“There’s nothing like having your friend drop dead in front of you to remind yourself to brush up on CPR skills.”
A mate’s courage, a wife’s love, and a CPR refresher course have saved the life of a Colac surgeon.
When rowing mates Dr Chris Sutherland and Peter Greig finished training on the ergometer, they usually cooled down with a drink of water outside the Colac Rowing Club building.
But on January 13 this year, about 6.30am, Chris collapsed.
He was 66 years old, and he exercised regularly. He had just completed the Pier-to-Pub swim a week earlier. There were no warning signs.
“He simply looked half-startled, then dropped silently backwards over a steep lakeside embankment onto hard ground – onto his head,” Peter said.
Peter could see no sign of life, his recent CPR training screamed in his ear: “Get some blood to his brain!”
Peter started with chest compressions and gave mouth-to-mouth resuscitation to his rowing buddy of more than 25 years.
With the first cycle Chris started breathing again, but Peter’s training meant he knew he couldn’t stop.
“‘At least he’s alive’, I thought,” Peter said.
“Looking around, there was no one in sight. My mobile was at home; and I didn’t dare leave to hunt for Chris’s.”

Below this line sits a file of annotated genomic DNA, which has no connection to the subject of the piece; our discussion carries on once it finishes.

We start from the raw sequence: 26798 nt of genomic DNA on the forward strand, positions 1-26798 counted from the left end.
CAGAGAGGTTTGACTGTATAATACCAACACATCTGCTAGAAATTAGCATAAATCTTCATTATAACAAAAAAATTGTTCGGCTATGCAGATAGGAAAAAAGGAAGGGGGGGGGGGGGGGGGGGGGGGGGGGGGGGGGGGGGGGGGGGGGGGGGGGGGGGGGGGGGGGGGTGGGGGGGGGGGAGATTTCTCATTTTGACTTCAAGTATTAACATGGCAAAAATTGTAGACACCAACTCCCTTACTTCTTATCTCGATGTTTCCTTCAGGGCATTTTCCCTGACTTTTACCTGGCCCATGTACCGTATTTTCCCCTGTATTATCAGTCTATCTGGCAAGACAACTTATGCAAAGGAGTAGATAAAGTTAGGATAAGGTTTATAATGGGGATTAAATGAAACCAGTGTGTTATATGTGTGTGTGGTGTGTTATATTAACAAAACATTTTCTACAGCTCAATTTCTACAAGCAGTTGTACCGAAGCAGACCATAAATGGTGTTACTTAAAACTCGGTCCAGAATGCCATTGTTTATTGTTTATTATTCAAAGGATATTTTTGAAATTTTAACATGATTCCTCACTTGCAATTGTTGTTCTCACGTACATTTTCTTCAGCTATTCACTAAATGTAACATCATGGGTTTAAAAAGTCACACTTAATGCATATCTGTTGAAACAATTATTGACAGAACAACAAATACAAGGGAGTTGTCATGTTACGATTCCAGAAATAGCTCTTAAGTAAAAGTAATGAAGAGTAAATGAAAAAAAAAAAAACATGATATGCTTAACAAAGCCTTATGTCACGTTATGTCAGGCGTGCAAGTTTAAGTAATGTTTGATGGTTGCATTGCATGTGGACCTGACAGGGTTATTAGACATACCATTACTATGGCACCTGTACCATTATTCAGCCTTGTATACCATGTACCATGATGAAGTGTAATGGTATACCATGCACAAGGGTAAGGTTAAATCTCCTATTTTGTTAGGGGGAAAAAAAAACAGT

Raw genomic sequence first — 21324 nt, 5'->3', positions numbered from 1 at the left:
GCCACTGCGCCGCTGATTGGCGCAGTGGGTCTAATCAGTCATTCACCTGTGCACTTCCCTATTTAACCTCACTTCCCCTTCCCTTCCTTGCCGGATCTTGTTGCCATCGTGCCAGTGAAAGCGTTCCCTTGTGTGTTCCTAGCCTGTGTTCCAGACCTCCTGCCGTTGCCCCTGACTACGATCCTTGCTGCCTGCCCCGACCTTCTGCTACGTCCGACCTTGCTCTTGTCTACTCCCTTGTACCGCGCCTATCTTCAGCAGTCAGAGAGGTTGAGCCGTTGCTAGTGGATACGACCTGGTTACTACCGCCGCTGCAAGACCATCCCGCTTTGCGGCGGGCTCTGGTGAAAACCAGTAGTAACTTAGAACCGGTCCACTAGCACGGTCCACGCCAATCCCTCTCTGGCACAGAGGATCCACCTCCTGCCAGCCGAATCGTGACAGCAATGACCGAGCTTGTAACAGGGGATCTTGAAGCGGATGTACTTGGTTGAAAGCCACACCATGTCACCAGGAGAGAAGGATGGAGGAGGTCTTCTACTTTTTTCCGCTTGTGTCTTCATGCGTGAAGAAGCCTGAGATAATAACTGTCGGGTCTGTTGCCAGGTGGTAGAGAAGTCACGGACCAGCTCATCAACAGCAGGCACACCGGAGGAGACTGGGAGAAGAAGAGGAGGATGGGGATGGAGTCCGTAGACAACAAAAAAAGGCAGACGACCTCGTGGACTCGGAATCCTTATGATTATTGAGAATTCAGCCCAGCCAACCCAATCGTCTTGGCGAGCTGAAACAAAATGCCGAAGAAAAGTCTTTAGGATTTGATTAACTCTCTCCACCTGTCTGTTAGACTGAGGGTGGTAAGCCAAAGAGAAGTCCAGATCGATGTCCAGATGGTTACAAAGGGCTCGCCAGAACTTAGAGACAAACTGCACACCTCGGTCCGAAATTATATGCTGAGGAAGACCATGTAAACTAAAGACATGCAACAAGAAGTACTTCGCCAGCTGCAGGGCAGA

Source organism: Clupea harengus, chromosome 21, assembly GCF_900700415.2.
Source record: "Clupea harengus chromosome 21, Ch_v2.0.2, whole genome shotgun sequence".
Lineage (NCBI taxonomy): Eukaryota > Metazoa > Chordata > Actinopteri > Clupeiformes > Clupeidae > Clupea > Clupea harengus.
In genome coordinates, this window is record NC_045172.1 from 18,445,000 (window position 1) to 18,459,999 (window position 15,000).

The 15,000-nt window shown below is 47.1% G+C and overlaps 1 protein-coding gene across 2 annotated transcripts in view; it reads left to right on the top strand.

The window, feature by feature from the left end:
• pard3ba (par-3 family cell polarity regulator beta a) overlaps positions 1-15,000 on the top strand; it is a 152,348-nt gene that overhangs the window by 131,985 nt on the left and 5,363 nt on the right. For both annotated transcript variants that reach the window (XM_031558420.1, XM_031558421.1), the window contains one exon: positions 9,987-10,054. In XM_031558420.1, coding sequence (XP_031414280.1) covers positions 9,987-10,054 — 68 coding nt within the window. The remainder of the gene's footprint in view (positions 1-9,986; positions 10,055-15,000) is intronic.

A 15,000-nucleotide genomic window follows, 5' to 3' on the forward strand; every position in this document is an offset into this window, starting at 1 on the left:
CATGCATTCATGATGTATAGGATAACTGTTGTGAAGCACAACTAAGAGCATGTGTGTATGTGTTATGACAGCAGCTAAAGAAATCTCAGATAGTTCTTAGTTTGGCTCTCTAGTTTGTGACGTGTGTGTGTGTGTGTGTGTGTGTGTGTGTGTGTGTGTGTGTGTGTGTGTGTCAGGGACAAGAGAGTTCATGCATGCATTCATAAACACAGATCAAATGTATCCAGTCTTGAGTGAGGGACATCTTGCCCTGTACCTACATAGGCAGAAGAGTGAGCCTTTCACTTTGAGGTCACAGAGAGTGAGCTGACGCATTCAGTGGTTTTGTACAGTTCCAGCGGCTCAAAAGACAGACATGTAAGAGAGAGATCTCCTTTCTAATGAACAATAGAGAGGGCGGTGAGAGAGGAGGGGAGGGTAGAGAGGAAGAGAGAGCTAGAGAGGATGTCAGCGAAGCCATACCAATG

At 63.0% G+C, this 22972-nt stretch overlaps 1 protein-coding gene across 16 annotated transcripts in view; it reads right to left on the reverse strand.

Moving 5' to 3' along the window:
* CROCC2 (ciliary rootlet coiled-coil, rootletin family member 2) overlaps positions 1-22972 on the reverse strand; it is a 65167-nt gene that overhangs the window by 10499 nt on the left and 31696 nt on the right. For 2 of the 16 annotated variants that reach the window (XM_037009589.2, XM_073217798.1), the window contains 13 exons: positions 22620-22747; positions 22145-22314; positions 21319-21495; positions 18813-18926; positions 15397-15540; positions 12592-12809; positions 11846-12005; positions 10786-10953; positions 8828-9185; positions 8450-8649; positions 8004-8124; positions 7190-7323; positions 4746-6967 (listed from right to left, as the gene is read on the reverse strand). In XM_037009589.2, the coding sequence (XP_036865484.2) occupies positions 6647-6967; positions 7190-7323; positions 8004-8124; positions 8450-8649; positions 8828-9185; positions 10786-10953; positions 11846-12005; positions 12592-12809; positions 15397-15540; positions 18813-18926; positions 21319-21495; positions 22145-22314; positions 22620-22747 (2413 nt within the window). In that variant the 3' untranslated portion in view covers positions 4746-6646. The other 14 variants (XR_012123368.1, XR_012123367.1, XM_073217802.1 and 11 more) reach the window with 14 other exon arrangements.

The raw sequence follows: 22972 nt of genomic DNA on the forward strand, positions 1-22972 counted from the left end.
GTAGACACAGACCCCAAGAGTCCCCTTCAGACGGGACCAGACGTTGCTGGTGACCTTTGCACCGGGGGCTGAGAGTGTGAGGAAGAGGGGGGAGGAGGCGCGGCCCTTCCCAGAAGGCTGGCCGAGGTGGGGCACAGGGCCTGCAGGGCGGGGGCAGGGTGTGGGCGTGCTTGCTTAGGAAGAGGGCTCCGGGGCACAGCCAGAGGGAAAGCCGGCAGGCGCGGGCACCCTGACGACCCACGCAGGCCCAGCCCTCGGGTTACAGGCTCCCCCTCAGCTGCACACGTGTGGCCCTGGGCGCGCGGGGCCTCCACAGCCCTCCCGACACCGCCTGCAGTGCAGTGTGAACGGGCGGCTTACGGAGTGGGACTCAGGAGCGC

Peter continued CPR for about 10 minutes before fellow rower Dale Goodacre returned from a run and called 000, before remembering there was a defibrillator in the rowing shed.
Dale applied the shocks while Peter administered CPR, with emergency responders delayed because the rowing shed doesn’t appear on online maps.
When paramedics arrived they took over the CPR and gave Chris adrenaline, while passers-by stopped to help, including Chris’s doctor friend Akram Alkurd.
Chris showed signs of pained consciousness when his wife Sue arrived, with paramedics continuing the life-saving treatment as two ambulances appeared, and he was eventually airlifted to hospital at Geelong, and then to the Alfred Hospital in Melbourne.
The surgeon’s heart had effectively stopped for 50 minutes before treatment kicked in; he had two broken vertebrae in his neck, and he underwent a triple bypass heart surgery in Melbourne.
Miraculously, no damage to the brain or heart muscle had occurred through loss of blood supply – largely thanks to Peter’s quick thinking and persistence.
The heart surgery was a success, but doctors said it would be 12 weeks before they could properly assess the neck damage.
Chris had at least six teams of doctors at the Alfred – teams for trauma, pain, orthopaedics, spine, stroke – doctors who were amazed at Chris’s strength in recovery and who tried to transfer him to another Melbourne hospital.
But he insisted he be sent to Colac Hospital, or else home.
“The Alfred did a fantastic job, and we need those tertiary centres for their expertise, but the local hospital has done an amazing job looking after me – the staff here, all of them, were wonderful. The support has been overwhelming, I can’t say enough how lucky we are here in Colac,” Chris said.
See today’s Colac Herald for more.